The death last week of Prince Philip at age 99 brought back memories for Jim Marpe. A quarter century ago, he spent 2 hours with the queen’s consort.
Marpe was not yet first selectman, so this is not a Town Hall-meets-Buckingham Palace story. Still, it’s a good one.
In 1996 Marpe was a partner with Accenture, the management and technology consulting firm. His British partners asked if he would introduce the prince to the leadership team of the major New York global bank that was his client, to help encourage their further expansion in the UK.
The meeting took place when Prince Philip was in New York.
Marpe recalls that while he and the other guests were briefed on a certain amount of protocol, he was pleasantly surprised with “the relaxed demeanor of the prince, his genuine engagement in the presentations and discussion, and a self-deprecating sense of humor.
“He knew what he didn’t know, but seemed anxious to learn,” Marpe says.
Prince Philip (left) and Jim Marpe. “You don’t shake a royal’s hand,” Marpe notes. “You just kind of clasp it.”
While this was more than 20 years before “The Crown,” and a year before the death of Princess Diana, Marpe was aware of the royal family’s “challenges,” and the prince’s propensity for making “tone-deaf” remarks.
Nevertheless, Marpe says, “our time together felt like a normal, friendly business meeting, and our conversation was comfortable.”
Reading the obituary this weekend, he noted that Phillip’s (as well as Queen Elizabeth’s) great-great-great-great-grandfather was King George III. The monarch was responsible for the British landing on Compo Beach, and the subsequent Battle of Compo Hill that is commemorated by our Minute Man Monument.
“That’s another Westport connection” with the British royal family, Marpe notes.
But that’s nothing compared to what Sports Illustrated did on April 1, 1985.
The magazine — at the time, a must read for sports fans everywhere — published a cover story on Sidd Finch.
Sidd Finch. George Plimpton wrote that he liked to pitch with a boot on one foot, the other barefoot.
He was — according to writer George Plimpton -= a New York Mets pitcher who threw an astonishing 168 miles an hour. He was a Harvard graduate. He practiced yoga and played the French horn. He was a recluse.
He also did not exist. It was a hoax. (The first letters of each word in the opening paragraph spelled out “Happy April Fool’s Day.”)
But so much about the story seemed real. Including Sidd Finch’s dorm room at Harvard.
In reality, it belonged to Rob Hagebak. He was a 1982 Staples High School graduate — and the stepson of SI’s deputy art director, Westporter Rick Warner.
A Sunday sunrise service is set for 6 a.m. at Compo Beach, between the cannons and the pavilion. It’s co-hosted by 4 churches: Saugatuck, Greens Farms and Norfield Congregational, and United Methodist. All participants are asked to please wear masks!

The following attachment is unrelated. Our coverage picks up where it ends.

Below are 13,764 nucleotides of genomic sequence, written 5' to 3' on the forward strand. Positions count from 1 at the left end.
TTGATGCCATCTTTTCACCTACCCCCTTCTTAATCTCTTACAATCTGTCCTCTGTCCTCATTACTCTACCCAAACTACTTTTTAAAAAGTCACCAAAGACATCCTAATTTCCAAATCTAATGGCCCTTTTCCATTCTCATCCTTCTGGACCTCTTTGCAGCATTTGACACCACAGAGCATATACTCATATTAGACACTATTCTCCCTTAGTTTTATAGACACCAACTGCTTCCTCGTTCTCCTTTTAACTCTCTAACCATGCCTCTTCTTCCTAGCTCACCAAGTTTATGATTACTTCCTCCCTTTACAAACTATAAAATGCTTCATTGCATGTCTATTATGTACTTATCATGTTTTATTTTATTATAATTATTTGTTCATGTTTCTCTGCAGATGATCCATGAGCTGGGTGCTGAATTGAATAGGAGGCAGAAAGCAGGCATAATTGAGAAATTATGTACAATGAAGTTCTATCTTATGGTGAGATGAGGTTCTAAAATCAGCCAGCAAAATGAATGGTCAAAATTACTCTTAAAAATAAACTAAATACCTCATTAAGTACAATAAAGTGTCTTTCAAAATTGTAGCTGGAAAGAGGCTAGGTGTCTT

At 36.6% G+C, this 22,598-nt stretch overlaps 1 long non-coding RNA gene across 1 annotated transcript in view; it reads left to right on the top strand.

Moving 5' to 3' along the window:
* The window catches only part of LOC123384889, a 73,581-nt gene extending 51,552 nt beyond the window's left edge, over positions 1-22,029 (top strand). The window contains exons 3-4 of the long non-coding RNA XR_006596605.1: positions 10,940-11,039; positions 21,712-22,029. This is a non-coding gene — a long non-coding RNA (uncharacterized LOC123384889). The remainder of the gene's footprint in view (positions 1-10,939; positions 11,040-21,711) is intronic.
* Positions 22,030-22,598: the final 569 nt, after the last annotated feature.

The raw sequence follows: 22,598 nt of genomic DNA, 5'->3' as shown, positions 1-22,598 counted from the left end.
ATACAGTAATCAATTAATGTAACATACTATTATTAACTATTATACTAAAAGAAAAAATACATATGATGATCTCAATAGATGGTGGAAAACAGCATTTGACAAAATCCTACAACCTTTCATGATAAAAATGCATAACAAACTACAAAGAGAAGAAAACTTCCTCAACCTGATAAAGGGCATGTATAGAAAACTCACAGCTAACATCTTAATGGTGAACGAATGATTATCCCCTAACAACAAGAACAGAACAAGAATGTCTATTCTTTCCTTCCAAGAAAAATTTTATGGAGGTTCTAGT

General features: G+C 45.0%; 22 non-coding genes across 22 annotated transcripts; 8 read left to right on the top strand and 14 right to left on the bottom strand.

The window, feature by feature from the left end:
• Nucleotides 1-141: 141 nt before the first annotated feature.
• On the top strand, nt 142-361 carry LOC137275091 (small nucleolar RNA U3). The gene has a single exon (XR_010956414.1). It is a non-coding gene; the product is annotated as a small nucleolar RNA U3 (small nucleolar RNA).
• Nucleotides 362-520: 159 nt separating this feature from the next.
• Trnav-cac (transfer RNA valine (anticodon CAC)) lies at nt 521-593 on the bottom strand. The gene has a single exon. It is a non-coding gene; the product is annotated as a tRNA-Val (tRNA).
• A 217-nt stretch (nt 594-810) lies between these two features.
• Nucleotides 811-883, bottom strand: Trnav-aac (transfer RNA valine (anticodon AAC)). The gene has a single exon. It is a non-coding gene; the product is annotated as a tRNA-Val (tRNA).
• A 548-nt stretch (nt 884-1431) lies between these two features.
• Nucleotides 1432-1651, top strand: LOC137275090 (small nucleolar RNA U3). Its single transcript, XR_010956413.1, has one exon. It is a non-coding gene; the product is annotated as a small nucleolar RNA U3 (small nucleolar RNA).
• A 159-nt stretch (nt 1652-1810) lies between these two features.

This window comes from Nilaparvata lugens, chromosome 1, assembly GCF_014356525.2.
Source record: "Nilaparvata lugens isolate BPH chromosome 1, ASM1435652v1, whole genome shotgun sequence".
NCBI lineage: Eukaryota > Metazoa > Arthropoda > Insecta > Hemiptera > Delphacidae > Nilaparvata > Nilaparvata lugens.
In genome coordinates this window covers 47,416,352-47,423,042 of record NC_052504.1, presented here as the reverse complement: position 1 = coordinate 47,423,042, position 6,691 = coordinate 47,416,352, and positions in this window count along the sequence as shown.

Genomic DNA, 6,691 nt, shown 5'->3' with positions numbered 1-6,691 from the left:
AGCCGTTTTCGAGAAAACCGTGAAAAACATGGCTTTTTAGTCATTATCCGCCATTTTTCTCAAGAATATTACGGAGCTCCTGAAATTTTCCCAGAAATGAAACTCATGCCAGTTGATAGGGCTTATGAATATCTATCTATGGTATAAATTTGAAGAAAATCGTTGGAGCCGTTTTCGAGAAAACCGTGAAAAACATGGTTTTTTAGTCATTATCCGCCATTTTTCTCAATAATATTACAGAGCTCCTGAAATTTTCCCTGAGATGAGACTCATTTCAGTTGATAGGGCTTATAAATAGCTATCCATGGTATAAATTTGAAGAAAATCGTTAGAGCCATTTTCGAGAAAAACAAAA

Also on Sunday, Saugatuck Congregational will hold a “drive-in” worship in the parking lot, at 10 a.m. The service — featuring live music, drama and Easter reflection — will be broadcast to car radios. Sit in the comfort of your car, or bring a beach chair and “tailgate.” The service will also be livestreamed on Facebook and YouTube. Click here for details.
And tomorrow (Good Friday, 11:30 a.m., Branson Hall), Christ & Holy Trinity Episcopal Church will screen the choral piece “The Last 7 Words of the Unarmed.” It will be followed at noon by an intergenerational neighborhood walk. Following a liturgy of Stations of the Cross, it will focus on racial justice and reconciliation. Participants will make a small loop around downtown Westport, stopping at various locations to pray and reflect.
Easter sunrise service, 2018. (Photo courtesy of Rev. Alison Patton)
The Westport Youth Commission is one of our town’s great, under-the-radar groups.
Thirty members — 15 students, 15 adults, all appointed by the 1st selectman — meet monthly. They talk about teen needs, plan projects and programs, and (this is huge) provide high schoolers with a great experience in leadership.
Of course, every year members graduate. So the YAC is looking for students now in grades 8-11 (and adult members) to serve for the 2021-’22 school year. Freshmen join a special committee, before joining the board officially as sophomoes.
The appointment process includes an application, and at least one letter of recommendation. The deadline is May 14. Click here for the application. For more information, call 203-341-1155 or email firstname.lastname@example.org.
Aquarion has announced its 2021 mandatory sprinkler irrigation schedule.
They say: “The schedule helps conserve water supplies by reducing overwatering of lawns and gardens through a maximum 2 days per week schedule. The purpose is to ensure that local water supplies remain sufficient for critical needs such as human consumption and fire protection.
“Lawns and gardens can thrive on reduced watering. By encouraging roots to grow deeper into the soil, they’re able to absorb more moisture and nutrients, even during dry spells. Customers may continue using drip irrigation, soaker hoses and hand-held watering at any time.”
The schedule begins today, and is based on the last digit of your street address.
If your address ends in an even number, or you have no numbered address, you can water only on Sundays and Wednesdays, from 12:01 a.m. to 10 a.m., or 6 p.m. to midnight.
If your address ends in an odd, number, you can water only on Saturdays and Tuesdays, same times as above.
For more information, click here. NOTE: Some residents may qualify for a variance. For example, if you’ve installed new plantings or sod in the spring, you arw allowed to water more frequently to help get plants established.
The Westport Library’s Verso Studios are certainly versatile.
Starting April 12 (7 p.m.), it’s the focus of a Video Production hybrid course. The instructor is the Library’s own Emmy Award winner, David Bibbey.
The first 4 sessions are virtual. The final 2 are in-person. Participants will learn how to use professional video and audio recording equipment, lighting, and live switching/recording/streaming equipment. Participants can also serve as live crew for video shoots.
1st Selectman Jim Marpe has issued a correction about the state Department of Transportation’s plans for the William F. Cribari Bridge. He says that deputy commissioner Mark Rolfe has not yet reached a final decision on the 5 alternatives under consideration. In addition, the draft Environmental Assessment will not be released mid-March. It is at least a few months away.
Rolfe says, “The DOT seeks to continue the dialogue with stakeholders regarding this project. One potential solution is for the DOT to restore the existing bridge to a state of good repair and then transfer ownership of the bridge and a segment of Route 136 to the Town of Westport.”
Marpe noted that any DOT recommendation — when it occurs — will be subject to further review and approval.
William F. Cribari Bridge (Drone photo/John Videler for Videler Photography)
Charlie Capalbo — the 22-year-old Fairfield hockey player and grandson of Westport writer Ina Chadwick — has been diagnosed with leukemia.
The local Two Oh Three team is helping him, in his 3rd cancer battle.